Liked by 1 person

        • Thank you jco for the kind words. This is why I don’t have any patient for Nigerians in diaspora who still believe this witchcraft or ‘their fault’ mentality – they should know better.

          Thanks, Kenyan friend is back on her feet now, I later learnt she had mental health problem history, she stopped her meds hence the relapse – if you see the number of our people in these hospitals, it will make you see ‘us’ differently. Here are people being housed/looked after in a foreign land while we condemned them to the streets in our own land and yet we are the holiest people on the planet – just does not add up?

          Thanks again, it is nice to be able to see someone who can be honest about issue like this otherwise, no hope.


          • You’re are right, how ‘our’ societies treat the less fortunate doesn’t add up. That is one skill that has served you well, observing and drawing your own conclusions.

            I will include a link to one of Nigeria’s greatest football players (the aforementioned Rashidi Yekini). Probably you wont have the time to read the whole thing. Start reading from paragraph 10.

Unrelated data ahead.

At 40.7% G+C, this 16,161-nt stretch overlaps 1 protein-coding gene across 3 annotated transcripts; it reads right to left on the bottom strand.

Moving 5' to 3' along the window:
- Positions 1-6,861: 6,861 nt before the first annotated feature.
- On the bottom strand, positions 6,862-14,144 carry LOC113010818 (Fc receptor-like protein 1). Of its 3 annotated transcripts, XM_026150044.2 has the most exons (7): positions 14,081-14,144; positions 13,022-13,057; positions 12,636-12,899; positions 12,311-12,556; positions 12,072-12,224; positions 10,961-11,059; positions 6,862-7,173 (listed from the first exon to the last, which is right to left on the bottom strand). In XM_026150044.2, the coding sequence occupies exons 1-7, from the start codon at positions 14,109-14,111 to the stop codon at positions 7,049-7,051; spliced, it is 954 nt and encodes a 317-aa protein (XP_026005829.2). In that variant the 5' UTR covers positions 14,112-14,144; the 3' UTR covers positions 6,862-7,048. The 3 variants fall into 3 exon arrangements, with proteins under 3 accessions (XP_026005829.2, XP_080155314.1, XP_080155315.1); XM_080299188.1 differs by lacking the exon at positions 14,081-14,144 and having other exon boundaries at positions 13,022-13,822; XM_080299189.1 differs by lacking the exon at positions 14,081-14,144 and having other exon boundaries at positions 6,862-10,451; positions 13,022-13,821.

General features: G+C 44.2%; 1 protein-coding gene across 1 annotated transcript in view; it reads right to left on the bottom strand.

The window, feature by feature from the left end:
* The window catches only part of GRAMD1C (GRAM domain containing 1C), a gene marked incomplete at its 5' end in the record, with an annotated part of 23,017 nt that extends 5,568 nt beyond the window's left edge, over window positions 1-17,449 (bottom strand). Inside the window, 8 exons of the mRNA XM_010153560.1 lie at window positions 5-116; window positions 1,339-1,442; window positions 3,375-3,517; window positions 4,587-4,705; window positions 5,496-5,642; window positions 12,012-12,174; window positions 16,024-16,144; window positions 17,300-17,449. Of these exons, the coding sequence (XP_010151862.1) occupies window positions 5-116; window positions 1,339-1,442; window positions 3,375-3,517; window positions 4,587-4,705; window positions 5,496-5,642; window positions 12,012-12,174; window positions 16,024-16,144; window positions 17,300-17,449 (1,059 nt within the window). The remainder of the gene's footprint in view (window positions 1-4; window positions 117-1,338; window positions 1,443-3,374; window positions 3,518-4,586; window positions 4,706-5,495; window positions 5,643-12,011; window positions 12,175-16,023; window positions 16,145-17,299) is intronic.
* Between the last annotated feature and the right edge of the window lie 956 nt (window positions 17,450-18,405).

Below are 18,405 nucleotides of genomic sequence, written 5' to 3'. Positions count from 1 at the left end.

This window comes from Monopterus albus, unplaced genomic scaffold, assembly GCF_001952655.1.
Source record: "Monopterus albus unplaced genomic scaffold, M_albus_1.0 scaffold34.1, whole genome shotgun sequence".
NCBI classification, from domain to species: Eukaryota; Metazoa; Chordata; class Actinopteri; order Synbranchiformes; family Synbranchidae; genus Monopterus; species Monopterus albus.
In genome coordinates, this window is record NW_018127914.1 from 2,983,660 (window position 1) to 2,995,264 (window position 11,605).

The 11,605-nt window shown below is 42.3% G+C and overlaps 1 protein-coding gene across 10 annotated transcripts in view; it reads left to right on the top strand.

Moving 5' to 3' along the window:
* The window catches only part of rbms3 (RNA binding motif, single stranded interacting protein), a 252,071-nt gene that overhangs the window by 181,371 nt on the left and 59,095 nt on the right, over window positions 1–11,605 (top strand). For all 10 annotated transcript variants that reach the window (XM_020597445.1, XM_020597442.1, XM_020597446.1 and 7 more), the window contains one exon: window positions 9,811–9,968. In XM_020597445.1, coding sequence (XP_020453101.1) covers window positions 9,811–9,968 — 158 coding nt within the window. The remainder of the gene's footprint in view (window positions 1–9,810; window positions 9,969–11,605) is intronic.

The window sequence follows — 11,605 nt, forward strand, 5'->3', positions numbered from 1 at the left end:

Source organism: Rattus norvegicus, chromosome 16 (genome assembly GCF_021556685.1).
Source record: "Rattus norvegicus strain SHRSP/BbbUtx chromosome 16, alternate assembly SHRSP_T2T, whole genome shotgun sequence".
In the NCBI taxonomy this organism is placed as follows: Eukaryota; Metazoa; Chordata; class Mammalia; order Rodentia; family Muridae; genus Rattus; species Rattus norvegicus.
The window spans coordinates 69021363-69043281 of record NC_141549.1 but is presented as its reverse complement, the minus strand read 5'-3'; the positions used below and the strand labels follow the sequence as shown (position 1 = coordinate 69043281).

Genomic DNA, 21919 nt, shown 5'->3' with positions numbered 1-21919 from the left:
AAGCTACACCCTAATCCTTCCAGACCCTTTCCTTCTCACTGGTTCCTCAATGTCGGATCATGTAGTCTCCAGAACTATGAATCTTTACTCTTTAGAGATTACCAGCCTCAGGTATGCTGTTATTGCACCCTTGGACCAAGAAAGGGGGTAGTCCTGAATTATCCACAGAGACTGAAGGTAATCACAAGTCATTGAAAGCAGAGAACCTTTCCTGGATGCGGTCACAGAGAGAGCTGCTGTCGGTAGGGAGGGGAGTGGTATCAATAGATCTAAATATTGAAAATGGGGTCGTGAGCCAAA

“But when he retired, he withdrew. Most of the other big players who come back, they move into coaching, or they get involved in administration, in marketing. He became totally withdrawn…”

            Here is the link.

            This is a person with a high public profile, yet when he ran into troubles, he was left to wither. So no surprise that those who are less fortunate but suffer from similar conditions, are suffering even more.

            Liked by 1 person

            • Thank you for the link, it was a thorough piece on Rashidi Yekini’s life in the limelight – such a talented guy.

              Sad, but that is the reality of our people – mental health issue is still a big taboo. With such high profile, we could have used his case to raise awareness but family are often too ashamed to be associated with ‘were’